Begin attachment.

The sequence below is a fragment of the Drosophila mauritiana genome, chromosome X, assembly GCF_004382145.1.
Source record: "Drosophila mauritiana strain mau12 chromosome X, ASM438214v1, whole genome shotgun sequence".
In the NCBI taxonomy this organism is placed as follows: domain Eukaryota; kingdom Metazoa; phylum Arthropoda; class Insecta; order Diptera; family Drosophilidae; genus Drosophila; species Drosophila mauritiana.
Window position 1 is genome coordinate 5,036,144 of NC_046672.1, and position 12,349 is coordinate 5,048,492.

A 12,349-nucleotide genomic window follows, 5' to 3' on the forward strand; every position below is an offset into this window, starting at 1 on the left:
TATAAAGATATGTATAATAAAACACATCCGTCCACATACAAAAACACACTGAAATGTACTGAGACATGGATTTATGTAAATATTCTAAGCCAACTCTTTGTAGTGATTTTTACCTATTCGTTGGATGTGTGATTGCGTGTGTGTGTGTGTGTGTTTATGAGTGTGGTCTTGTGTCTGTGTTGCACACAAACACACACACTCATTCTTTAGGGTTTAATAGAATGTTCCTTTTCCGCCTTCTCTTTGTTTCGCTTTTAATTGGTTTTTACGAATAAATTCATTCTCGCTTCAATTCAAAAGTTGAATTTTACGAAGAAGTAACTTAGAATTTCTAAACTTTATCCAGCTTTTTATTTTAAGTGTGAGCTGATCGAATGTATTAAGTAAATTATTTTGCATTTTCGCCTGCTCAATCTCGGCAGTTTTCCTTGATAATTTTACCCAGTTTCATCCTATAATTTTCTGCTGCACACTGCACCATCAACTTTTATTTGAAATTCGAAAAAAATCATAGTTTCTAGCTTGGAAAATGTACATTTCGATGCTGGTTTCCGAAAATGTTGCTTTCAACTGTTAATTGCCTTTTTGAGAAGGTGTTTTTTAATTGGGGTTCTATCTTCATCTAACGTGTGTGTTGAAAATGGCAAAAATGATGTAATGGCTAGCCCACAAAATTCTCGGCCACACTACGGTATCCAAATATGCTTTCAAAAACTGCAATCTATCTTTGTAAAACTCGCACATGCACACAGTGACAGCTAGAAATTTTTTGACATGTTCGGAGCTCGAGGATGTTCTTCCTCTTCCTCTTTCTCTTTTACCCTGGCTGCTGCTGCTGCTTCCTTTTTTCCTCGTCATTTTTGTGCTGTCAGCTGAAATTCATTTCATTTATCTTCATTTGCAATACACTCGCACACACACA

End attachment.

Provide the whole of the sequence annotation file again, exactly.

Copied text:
The sequence below is a fragment of the Drosophila mauritiana genome, chromosome X, assembly GCF_004382145.1.
Source record: "Drosophila mauritiana strain mau12 chromosome X, ASM438214v1, whole genome shotgun sequence".
In the NCBI taxonomy this organism is placed as follows: domain Eukaryota; kingdom Metazoa; phylum Arthropoda; class Insecta; order Diptera; family Drosophilidae; genus Drosophila; species Drosophila mauritiana.
Window position 1 is genome coordinate 5,036,144 of NC_046672.1, and position 12,349 is coordinate 5,048,492.

A 12,349-nucleotide genomic window follows, 5' to 3' on the forward strand; every position below is an offset into this window, starting at 1 on the left:
TATAAAGATATGTATAATAAAACACATCCGTCCACATACAAAAACACACTGAAATGTACTGAGACATGGATTTATGTAAATATTCTAAGCCAACTCTTTGTAGTGATTTTTACCTATTCGTTGGATGTGTGATTGCGTGTGTGTGTGTGTGTGTTTATGAGTGTGGTCTTGTGTCTGTGTTGCACACAAACACACACACTCATTCTTTAGGGTTTAATAGAATGTTCCTTTTCCGCCTTCTCTTTGTTTCGCTTTTAATTGGTTTTTACGAATAAATTCATTCTCGCTTCAATTCAAAAGTTGAATTTTACGAAGAAGTAACTTAGAATTTCTAAACTTTATCCAGCTTTTTATTTTAAGTGTGAGCTGATCGAATGTATTAAGTAAATTATTTTGCATTTTCGCCTGCTCAATCTCGGCAGTTTTCCTTGATAATTTTACCCAGTTTCATCCTATAATTTTCTGCTGCACACTGCACCATCAACTTTTATTTGAAATTCGAAAAAAATCATAGTTTCTAGCTTGGAAAATGTACATTTCGATGCTGGTTTCCGAAAATGTTGCTTTCAACTGTTAATTGCCTTTTTGAGAAGGTGTTTTTTAATTGGGGTTCTATCTTCATCTAACGTGTGTGTTGAAAATGGCAAAAATGATGTAATGGCTAGCCCACAAAATTCTCGGCCACACTACGGTATCCAAATATGCTTTCAAAAACTGCAATCTATCTTTGTAAAACTCGCACATGCACACAGTGACAGCTAGAAATTTTTTGACATGTTCGGAGCTCGAGGATGTTCTTCCTCTTCCTCTTTCTCTTTTACCCTGGCTGCTGCTGCTGCTTCCTTTTTTCCTCGTCATTTTTGTGCTGTCAGCTGAAATTCATTTCATTTATCTTCATTTGCAATACACTCGCACACACACA